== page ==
While the term AI, artificial intelligence, has stirred a great deal of excitement, it is not always worth the hype. People tend to confuse two completely different concepts: narrow and broad AI. As the name suggests, narrow AI is very limited. It can perform a single task, and though it cannot do that task perfectly, it can sometimes outperform a human being. The term broad or general AI, on the other hand, refers to human-like intelligence. Broad AI is a thought-provoking concept that makes for good movies, but for the foreseeable future, not much else.
To make better decisions, we need data. To get even more out of the data, we need artificial intelligence. The value of data is something no company should ignore. With AI, I mean it in its narrow meaning: using data analysis and machine learning. Supporting decision-making and task automation is where AI can already outdo us in terms of speed and accuracy.
It’s good to remember that AI is mainly used to do the exact same things that marketers are already familiar with. AI can be used for targeted marketing, budget allocations, or creative content design, for example.
The benefits of AI should not be exaggerated, but they should not be understated either. Many things that could not be done accurately enough before, such as multilingual machine translation or image recognition, can now be achieved with the help of AI.
If you are new to AI in marketing, you should start with short trials. A successful first trial might not be the most profitable one but the one that rapidly produces tangible results and is not too complicated to implement. The projects should always be part of a larger whole: don’t experiment just for its own sake. And don’t start too ambitiously. For example, if you start with a project to store all the available data, you may get bogged down by details and lose focus. Instead, ask yourself what you could achieve now. The first projects will teach you about the nature of AI projects, give you momentum, and make your organization better equipped for larger-scale AI initiatives.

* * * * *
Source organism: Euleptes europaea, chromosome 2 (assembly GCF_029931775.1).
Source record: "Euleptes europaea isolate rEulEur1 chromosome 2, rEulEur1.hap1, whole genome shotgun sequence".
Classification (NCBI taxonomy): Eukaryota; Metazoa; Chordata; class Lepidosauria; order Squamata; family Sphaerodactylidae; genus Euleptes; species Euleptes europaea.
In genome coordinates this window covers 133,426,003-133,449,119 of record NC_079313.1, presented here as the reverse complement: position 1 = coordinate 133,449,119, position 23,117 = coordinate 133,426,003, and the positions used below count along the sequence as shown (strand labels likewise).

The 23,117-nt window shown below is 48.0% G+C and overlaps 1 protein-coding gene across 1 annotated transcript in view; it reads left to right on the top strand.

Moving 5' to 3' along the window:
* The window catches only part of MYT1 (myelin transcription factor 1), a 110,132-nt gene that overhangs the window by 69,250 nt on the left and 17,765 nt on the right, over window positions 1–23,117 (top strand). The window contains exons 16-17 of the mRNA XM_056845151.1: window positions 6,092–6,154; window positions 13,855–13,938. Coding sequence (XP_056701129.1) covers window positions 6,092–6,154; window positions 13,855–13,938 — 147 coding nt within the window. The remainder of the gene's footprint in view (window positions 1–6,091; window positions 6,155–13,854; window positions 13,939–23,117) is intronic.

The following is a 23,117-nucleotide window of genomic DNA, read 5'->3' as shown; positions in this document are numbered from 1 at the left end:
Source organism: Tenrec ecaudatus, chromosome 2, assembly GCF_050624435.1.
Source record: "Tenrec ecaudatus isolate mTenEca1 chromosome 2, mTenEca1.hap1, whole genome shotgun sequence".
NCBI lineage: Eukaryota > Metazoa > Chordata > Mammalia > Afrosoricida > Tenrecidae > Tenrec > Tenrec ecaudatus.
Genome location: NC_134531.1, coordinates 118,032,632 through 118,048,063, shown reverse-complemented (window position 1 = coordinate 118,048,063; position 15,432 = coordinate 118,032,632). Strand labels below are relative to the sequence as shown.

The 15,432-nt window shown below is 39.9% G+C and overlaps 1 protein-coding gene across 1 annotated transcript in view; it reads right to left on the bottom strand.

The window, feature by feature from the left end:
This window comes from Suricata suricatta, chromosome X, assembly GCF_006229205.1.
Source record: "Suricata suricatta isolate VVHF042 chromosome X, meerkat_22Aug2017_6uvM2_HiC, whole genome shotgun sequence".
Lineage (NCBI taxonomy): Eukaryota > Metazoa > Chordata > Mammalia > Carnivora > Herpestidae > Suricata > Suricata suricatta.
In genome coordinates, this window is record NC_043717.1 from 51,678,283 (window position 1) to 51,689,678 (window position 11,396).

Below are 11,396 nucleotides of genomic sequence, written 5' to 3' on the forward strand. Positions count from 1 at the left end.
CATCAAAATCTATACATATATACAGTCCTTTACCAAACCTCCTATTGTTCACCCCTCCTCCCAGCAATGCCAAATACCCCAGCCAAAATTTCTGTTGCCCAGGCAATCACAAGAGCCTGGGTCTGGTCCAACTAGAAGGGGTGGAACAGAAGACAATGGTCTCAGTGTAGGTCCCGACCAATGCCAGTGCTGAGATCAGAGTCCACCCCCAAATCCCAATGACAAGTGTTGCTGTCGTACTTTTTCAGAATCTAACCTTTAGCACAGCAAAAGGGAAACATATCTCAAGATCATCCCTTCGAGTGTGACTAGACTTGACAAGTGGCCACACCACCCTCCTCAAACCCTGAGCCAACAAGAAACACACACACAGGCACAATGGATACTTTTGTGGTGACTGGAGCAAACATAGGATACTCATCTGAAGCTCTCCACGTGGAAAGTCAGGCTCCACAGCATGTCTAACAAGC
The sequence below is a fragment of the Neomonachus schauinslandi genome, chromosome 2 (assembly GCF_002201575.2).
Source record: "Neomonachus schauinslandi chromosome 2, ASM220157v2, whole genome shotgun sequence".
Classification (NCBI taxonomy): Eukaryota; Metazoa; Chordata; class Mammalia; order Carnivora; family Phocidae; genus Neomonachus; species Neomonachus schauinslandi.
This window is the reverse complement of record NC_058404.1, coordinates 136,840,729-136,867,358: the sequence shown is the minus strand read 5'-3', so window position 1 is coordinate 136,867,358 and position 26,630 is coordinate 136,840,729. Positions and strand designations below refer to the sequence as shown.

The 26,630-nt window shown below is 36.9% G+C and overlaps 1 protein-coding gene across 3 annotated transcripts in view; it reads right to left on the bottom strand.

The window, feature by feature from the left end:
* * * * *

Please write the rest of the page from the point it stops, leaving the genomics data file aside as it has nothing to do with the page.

AI projects can be roughly divided into two categories. First, there are one-time projects that deliver insights and can be summarized in a few slides. One-time projects can be of great value if they generate additional information to tackle an issue or create future opportunities.
Then there are software projects that result in a system that constantly runs in the background carrying out analyses, decisions, or optimization. If you’re either having a hard time choosing what to do with data or drowning in options, consider the decisions you need to do next. These kinds of decision points are logical candidates for data analysis projects.
To ensure that the project is useful, the insights from data should lead to actions, or the software system should be put into production. With one-time projects, it is essential to think about what questions you want the data to answer and what you will do with that information. It happens all too often that successful proof of concepts never goes into production, or that data insights do not lead to actions. The result is a never-ending series of proof of concepts.
Traditional organizations usually like to have their solution delivered in a few months with great certainty and according to the quality requirements. It’s good to remember that with AI and data, the desired performance is not an absolute certainty. If the amount of data is insufficient or its quality is lacking, the project’s desired outcomes might not be achievable. Data analysis might still give you other insights or new ideas about how to use the data.
AI projects are not traditional projects. If the organization does not have previous experience of agile methods, the nature of the development project can come as a surprise. The first step is to analyze the data. At this point, some people will get anxious: “Why are we spending days or weeks analyzing data, shouldn’t we get started on doing things?” After the analysis, the first baseline solution will prove that the data has the predictive power needed. From there, you can advance sprint by sprint, improving the solution as long as the results are worth the effort.
In the best-case scenario, a positive circle is created. The AI solution brings more customers who provide more data, which can make the solution even better.
The basic principles of AI are not that complicated. As AI is already an everyday thing in marketing, every marketer should understand those principles. Coursera’s AI for Everyone is a free online course that’s great for learning how to use AI.
*This blog post was originally published in collaboration with ASML.